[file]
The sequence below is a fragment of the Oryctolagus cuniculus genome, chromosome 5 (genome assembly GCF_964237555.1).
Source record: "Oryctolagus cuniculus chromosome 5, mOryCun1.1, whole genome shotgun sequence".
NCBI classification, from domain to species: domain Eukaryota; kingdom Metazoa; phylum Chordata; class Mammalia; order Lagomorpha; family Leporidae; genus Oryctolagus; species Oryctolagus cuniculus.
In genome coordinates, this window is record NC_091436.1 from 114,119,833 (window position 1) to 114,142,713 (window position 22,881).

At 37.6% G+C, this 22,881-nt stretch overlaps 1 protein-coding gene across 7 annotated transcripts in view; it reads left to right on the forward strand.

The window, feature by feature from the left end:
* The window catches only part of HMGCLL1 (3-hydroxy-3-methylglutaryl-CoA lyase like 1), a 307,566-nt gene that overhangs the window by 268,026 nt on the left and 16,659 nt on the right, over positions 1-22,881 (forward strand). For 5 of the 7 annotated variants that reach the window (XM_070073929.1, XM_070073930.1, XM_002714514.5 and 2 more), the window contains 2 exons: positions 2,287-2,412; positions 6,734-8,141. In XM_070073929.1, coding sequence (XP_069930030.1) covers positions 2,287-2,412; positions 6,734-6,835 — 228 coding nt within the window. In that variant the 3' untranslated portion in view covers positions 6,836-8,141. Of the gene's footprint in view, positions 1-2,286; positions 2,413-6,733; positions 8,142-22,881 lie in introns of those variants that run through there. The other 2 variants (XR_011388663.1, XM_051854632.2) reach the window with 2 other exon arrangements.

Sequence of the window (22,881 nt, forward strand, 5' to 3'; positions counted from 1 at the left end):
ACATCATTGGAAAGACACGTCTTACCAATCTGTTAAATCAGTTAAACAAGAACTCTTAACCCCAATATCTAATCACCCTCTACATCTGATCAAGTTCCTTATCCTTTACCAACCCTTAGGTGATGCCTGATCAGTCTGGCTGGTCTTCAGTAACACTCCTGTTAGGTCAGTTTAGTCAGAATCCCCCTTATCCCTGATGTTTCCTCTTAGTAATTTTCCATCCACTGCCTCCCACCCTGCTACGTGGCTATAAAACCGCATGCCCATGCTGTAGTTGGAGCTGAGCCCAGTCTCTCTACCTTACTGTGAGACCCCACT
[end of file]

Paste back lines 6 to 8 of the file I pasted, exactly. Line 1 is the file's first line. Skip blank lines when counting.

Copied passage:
The window, feature by feature from the left end:
* The window catches only part of HMGCLL1 (3-hydroxy-3-methylglutaryl-CoA lyase like 1), a 307,566-nt gene that overhangs the window by 268,026 nt on the left and 16,659 nt on the right, over positions 1-22,881 (forward strand). For 5 of the 7 annotated variants that reach the window (XM_070073929.1, XM_070073930.1, XM_002714514.5 and 2 more), the window contains 2 exons: positions 2,287-2,412; positions 6,734-8,141. In XM_070073929.1, coding sequence (XP_069930030.1) covers positions 2,287-2,412; positions 6,734-6,835 — 228 coding nt within the window. In that variant the 3' untranslated portion in view covers positions 6,836-8,141. Of the gene's footprint in view, positions 1-2,286; positions 2,413-6,733; positions 8,142-22,881 lie in introns of those variants that run through there. The other 2 variants (XR_011388663.1, XM_051854632.2) reach the window with 2 other exon arrangements.

Sequence of the window (22,881 nt, forward strand, 5' to 3'; positions counted from 1 at the left end):